BRITISH COLUMBIA

B.C. Couple Faces Millions In Bills For U.S. Cancer Treatment

02/24/2016 04:37 EST | Updated 02/25/2016 02:59 EST

Michelle and Brandon Durieux were watching "Scrubs" in their Victoria, B.C. home last summer when the medical comedy introduced a new character, who suffered from fatigue and bruising.

Brandon, 24, had been feeling run-down for a few weeks and also had puzzling black bruises. Michelle, then his girlfriend, had been urging him to visit a doctor.

Brandon turned to her and said, "Wouldn't it be crazy if I had leukemia like that?"

She brushed off the comment, but told him to get a blood test anyway, "just to be safe."

A few days later, Brandon was diagnosed with acute myeloid leukemia (AML) — an aggressive form of cancer that affects the blood and bone marrow.

michelle durieux

(Photo: Michelle Durieux)

"We were floored," Michelle, 25, told The Huffington Post B.C. on Tuesday.

Brandon, who'd been working as a landscaper, checked into Vancouver General Hospital (VGH) and underwent two rounds of chemotherapy followed by an experimental drug trial.

While he was in treatment, Michelle proposed.

"Before he was even diagnosed, I knew he was the person wanted to spend my life with. I went out and got a stuffed dog and bought two rings and actually proposed when he was in the hospital."

The two were married on Oct. 18 on what Michelle said was an "absolutely amazing" day.

michelle durieux

(Photo: Shari + Mike)

Brandon, who is from White Rock, seemed to be getting better and thought he might be nearing remission, but in January, doctors told the newlyweds the cancer was terminal.

"It was horrible. I was just beside myself," Michelle said. "Going into that meeting thinking he was in remission and then having someone tell you a week later [treatment] wasn't working ... It was really heartbreaking."

VGH offered Brandon palliative care "for as long as he was still alive," she said.

Michelle, who was born and raised in Austin, refused to give up and moved her husband to the world-renowned MD Anderson Cancer Center in Houston, Texas for more options.

New treatment possibility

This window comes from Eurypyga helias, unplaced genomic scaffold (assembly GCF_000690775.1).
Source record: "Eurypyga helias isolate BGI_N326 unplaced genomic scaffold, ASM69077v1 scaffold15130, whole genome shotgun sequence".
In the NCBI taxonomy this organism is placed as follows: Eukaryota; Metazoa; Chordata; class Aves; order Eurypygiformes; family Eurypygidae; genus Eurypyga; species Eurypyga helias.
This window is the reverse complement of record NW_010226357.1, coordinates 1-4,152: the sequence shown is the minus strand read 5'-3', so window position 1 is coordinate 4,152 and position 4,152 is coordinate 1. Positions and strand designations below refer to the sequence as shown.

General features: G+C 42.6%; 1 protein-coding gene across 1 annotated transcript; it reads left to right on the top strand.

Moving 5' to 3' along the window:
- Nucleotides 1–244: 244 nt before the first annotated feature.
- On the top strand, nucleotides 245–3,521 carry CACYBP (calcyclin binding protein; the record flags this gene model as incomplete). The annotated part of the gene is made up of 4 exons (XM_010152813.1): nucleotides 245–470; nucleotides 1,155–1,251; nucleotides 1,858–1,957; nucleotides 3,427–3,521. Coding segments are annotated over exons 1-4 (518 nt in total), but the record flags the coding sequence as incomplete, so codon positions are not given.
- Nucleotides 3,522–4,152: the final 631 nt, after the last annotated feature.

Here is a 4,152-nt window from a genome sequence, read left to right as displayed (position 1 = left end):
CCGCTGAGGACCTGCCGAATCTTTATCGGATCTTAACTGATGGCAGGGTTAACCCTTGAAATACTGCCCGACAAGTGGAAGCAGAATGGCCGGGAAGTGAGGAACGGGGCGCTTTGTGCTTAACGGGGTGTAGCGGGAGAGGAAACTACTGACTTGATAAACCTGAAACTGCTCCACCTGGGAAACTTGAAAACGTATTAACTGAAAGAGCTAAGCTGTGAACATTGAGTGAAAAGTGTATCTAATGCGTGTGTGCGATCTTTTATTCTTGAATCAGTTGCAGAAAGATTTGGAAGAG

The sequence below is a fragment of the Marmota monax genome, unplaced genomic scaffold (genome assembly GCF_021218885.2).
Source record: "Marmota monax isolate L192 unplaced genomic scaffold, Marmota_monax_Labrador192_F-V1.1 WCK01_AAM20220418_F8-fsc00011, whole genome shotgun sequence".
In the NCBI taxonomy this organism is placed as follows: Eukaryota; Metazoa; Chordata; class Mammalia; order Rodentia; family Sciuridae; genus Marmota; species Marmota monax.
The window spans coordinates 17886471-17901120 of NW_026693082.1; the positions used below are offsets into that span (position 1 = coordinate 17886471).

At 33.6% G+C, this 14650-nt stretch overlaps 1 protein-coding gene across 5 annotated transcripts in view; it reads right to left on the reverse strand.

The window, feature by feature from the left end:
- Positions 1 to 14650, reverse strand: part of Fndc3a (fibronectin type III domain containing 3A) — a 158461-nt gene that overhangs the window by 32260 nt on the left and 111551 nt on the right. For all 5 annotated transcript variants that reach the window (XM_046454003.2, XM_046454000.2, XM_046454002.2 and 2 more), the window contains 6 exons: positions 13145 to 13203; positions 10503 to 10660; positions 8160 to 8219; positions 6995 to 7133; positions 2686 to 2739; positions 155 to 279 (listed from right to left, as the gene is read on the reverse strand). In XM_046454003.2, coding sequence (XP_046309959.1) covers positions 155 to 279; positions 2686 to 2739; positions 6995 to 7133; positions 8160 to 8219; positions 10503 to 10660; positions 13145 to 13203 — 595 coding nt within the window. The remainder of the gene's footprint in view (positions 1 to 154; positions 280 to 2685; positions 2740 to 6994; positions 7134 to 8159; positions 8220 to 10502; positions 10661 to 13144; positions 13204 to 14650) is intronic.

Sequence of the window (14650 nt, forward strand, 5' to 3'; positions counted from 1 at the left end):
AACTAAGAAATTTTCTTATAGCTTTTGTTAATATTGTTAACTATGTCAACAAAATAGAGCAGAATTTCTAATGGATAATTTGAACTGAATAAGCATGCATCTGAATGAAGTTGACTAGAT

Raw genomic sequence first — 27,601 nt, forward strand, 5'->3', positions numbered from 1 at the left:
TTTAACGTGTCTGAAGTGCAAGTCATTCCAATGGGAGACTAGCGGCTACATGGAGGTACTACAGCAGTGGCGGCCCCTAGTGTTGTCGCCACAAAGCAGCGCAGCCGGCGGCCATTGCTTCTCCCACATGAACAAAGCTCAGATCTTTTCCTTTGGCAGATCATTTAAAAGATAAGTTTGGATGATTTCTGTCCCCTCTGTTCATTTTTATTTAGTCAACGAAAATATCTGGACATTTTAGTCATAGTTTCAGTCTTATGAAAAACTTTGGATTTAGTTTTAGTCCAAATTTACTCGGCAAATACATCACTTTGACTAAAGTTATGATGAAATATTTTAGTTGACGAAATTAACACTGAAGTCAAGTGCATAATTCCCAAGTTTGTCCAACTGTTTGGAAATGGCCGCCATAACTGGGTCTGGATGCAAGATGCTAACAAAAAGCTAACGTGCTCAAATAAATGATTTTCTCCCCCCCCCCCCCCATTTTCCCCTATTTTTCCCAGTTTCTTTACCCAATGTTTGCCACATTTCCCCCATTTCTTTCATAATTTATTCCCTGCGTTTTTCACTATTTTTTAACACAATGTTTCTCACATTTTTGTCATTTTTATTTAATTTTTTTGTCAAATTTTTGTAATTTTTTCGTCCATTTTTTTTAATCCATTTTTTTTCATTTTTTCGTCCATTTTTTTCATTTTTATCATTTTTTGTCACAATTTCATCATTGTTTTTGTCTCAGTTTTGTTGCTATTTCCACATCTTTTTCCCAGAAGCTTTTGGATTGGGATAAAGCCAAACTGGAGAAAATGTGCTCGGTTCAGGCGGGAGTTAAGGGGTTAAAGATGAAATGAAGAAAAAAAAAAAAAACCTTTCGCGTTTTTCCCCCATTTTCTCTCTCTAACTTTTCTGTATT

On Monday, Brandon started a new kind of chemotherapy after tests revealed that his cancer had mutated, which explained why his body didn't respond to the Canadian treatment.

Doctors are aiming to get Brandon into remission so he can undergo a stem cell transplant that could save his life.

The cost of it all? An estimated $308,000 for the chemotherapy, and up to $1.6 million for the transplant.

The initial consultation alone cost about $50,000.

"It's a mind-boggling number," Michelle said.

The family started a GoFundMe page to help with the bills, and have raised over $100,000 in just under a month — but they have a long way to go.

"If I have to be in debt for the rest of my life paying hospital bills, I'll do it."

"We are just so incredibly grateful," Michelle said.

"I'll do absolutely everything in my power to make sure he gets the treatment he needs. If I have to be in debt for the rest of my life paying hospital bills, I'll do it. It's just a matter of having the money up front," she added.

The provincial Medical Services Plan doesn't cover the cost of experimental, international treatment — even though Brandon is a B.C. resident — but the Durieuxs say they're still optimistic.

"We've heard amazing success stories," Michelle said. "No matter what news we get, we're always looking at the glass half full."

(H/T Metro)

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